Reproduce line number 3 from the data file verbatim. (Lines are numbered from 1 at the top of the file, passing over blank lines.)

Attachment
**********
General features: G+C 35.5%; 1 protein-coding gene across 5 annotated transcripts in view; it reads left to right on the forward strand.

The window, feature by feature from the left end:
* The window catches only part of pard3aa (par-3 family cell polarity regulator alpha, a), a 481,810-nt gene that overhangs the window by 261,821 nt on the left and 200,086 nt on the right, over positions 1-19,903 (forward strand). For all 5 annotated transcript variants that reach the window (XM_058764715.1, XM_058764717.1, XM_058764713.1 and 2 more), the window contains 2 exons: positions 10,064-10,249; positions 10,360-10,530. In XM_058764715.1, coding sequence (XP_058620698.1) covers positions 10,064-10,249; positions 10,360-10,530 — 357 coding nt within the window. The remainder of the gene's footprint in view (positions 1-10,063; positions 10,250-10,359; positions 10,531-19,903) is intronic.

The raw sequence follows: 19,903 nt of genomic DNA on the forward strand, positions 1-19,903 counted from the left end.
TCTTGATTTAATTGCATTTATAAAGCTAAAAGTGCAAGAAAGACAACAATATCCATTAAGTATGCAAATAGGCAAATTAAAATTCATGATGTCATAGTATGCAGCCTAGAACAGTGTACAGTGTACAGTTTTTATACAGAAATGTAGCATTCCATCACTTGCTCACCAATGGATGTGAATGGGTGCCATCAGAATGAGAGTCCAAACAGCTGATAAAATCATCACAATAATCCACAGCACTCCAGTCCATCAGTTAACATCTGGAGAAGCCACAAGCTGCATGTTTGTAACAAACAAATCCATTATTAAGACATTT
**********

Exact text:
* The window catches only part of pard3aa (par-3 family cell polarity regulator alpha, a), a 481,810-nt gene that overhangs the window by 261,821 nt on the left and 200,086 nt on the right, over positions 1-19,903 (forward strand). For all 5 annotated transcript variants that reach the window (XM_058764715.1, XM_058764717.1, XM_058764713.1 and 2 more), the window contains 2 exons: positions 10,064-10,249; positions 10,360-10,530. In XM_058764715.1, coding sequence (XP_058620698.1) covers positions 10,064-10,249; positions 10,360-10,530 — 357 coding nt within the window. The remainder of the gene's footprint in view (positions 1-10,063; positions 10,250-10,359; positions 10,531-19,903) is intronic.